Kinematic data were smoothed and processed with Smart Analyzer (BTS, Italy) for time normalization and to calculate average positions, distances and angles. We defined direction of angles in each plane, so that the “positive direction” was X to Y in the sagittal plane, Z to Y in the frontal plane and Z to X in the horizontal plane. In order to compare right-leg and left-leg dominant subjects in the gait initiation task, we performed symmetry on angles (around 0° or 180° considering cases) in the frontal and horizontal plane and on EMGs (inversion of left and right EMGs) of left-leg dominant subjects. This allowed us to combine left-leg and right-leg dominant subjects for averaging.
These data were then exported in text files for graphic design with Igor Pro (Wavemetrics, USA).
Gait Initiation and Walking Cycle Definition
To average trials and compare gait initiation and walking, we first defined the normalized cycles. Each individual cycle was extracted from locomotor sequences using an index based on kinematic and dynamic data. As shown in Figure 1A, a highly reproducible and easy to use kinematic event was the “ankle crossing” instant (ankles in front of each other in sagittal plane) in the forward direction (X-axis). To automatically detect this event, we used the inter-ankle distance in the X direction (Fig. 1B) as the reference signal, and “ankle-crossing” instants were located when this signal was equal to zero. The walking cycle was then defined by two successive zero crossings of the inter-ankle distance in the same direction (up or down). The other ankle crossing for each walking cycle occurred at 50% of the cycle.
A) Trajectory of left and right ankle displacement in the forward direction for gait initiation and walking. The beginning and end of the cycle are set when the two curves cross each other in the same direction. B) Inter-ankle distance in the forward direction for gait initiation and walking. The beginning and end of the cycle are set when the curve crosses the 0 in the same direction.
For gait initiation, the end of the period was defined by the “ankle crossing”. After the first toe off, the first swinging ankle raised vertically (Y-axis) more than it moved forward (X-axis) (Fig. 2A1). From this “ankle-crossing” time point, the middle of gait initiation was set at the first toe off (exactly 45%) and using a pre-trigger, the total cycle was defined from 0%. This allowed us good comparison of first step gait initiation and walking cycle, while providing sufficient time before first toe off to include all the main events occurring during the preparatory phase of gait initiation, as shown below.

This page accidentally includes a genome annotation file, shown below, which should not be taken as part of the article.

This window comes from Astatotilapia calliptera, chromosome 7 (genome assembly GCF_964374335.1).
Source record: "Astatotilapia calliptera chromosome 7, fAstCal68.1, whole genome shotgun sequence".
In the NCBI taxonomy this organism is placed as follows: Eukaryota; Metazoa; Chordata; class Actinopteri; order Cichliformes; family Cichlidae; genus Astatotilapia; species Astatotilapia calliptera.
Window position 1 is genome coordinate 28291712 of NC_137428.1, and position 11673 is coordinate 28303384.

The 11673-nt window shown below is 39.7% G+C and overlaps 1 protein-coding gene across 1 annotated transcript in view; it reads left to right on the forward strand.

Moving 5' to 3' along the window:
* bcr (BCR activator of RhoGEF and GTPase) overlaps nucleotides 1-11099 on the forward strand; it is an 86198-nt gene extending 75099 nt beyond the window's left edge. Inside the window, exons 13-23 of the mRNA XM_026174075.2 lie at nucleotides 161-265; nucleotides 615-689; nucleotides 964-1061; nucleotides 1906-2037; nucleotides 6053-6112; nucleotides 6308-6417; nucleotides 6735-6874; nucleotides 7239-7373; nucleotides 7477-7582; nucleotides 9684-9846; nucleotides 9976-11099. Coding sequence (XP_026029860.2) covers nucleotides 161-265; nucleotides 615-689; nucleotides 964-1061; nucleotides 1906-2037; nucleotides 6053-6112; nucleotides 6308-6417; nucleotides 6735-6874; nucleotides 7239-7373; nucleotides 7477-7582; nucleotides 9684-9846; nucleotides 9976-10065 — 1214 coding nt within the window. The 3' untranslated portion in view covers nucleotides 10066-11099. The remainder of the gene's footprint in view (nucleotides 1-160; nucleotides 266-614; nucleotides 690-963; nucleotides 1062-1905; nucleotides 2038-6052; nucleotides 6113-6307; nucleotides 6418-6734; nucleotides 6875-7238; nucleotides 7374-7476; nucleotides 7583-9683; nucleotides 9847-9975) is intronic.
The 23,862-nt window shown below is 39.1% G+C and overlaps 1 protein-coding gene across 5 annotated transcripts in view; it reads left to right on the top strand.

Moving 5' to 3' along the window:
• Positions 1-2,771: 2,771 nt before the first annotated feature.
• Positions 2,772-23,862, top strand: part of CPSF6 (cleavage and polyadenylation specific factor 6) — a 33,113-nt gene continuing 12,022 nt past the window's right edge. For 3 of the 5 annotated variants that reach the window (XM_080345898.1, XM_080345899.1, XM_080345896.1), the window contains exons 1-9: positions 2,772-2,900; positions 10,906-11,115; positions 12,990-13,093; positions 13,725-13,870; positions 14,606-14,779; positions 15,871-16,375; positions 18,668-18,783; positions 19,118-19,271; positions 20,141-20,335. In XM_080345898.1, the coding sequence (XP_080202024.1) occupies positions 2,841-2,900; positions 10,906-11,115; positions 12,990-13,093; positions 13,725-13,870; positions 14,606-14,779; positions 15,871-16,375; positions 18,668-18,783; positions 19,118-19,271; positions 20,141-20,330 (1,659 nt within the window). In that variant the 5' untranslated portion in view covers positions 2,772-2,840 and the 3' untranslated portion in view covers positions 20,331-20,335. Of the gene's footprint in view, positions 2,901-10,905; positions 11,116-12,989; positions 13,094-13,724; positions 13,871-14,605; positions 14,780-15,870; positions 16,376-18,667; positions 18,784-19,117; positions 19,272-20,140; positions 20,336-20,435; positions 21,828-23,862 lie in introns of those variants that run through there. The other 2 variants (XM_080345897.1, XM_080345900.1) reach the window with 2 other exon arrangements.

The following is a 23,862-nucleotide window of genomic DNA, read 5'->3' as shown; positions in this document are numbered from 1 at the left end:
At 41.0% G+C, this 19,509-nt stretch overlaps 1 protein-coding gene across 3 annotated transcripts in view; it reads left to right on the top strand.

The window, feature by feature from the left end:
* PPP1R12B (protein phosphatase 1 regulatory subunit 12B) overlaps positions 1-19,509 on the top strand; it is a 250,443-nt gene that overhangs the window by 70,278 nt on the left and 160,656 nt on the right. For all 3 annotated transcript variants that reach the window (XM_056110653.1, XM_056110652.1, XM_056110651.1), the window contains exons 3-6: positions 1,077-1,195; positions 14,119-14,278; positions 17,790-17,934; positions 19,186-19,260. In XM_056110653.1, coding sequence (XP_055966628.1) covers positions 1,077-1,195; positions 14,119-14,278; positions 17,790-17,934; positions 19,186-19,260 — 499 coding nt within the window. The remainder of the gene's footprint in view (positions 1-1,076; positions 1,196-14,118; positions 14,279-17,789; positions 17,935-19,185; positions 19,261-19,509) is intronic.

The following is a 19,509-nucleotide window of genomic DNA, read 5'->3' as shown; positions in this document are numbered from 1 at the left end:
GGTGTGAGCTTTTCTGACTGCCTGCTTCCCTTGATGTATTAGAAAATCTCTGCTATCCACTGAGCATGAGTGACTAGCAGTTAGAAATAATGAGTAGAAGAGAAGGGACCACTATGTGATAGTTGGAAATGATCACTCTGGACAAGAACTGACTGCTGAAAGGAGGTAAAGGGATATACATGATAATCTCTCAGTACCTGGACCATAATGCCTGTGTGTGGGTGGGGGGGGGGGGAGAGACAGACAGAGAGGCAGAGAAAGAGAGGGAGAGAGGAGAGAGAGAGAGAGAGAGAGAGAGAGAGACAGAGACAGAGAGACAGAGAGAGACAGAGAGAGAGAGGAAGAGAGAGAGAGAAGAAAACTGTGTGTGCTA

A) Mean±SD inter-ankle distance on the three axes of space during gait initiation and walking in one subject. B) Mean±SD of vertical resultant force along Y axes on each force plate (R, Right, L, Left) allowing definition of events and phases of gait initiation and walking cycle.
As illustrated in Figure 2 (bottom bars), the sub-phases between two events were defined as follows: release from T0 to maxCOP, unloading (UL) from maxCOP to first toe off, right or left swing (R swing or LS, white areas) from one toe off to the next heel on and double support (DS, shaded areas) between heel on and toe off .
Gait Initiation and Walking Cycle Parameters
For all subjects, the mean duration for gait initiation phase was 1.5±0.1 s and walking cycle was 1±0.1 s with step length of 0.7±0.2 m. The “natural walking speed” calculated from these values was 1.4±0.2 m.s−1 (5.1 km.h−1). Using the method described above for temporal cycle normalization, we identified EMG, kinematic and dynamic signals for averaging and statistical analysis.
Figures 2A1 and 2A2 present the mean (±SD) inter-ankle distance on the three axes for one subject. Figures 2B1 and 2B2 present corresponding force plate data allowing the determination of the main events and phases of gait initiation and walking. Double support started with a heel-on and ended with a toe-off during normal walking. The main events mean timings during gait initiation and walking are reported Table 1. From these data, we established that the first double support phase represents at mean 11% (220 ms) of gait initiation phase according to our definition of gait initiation, and 10% (100 ms) of the walking cycle, which is in agreement with the literature .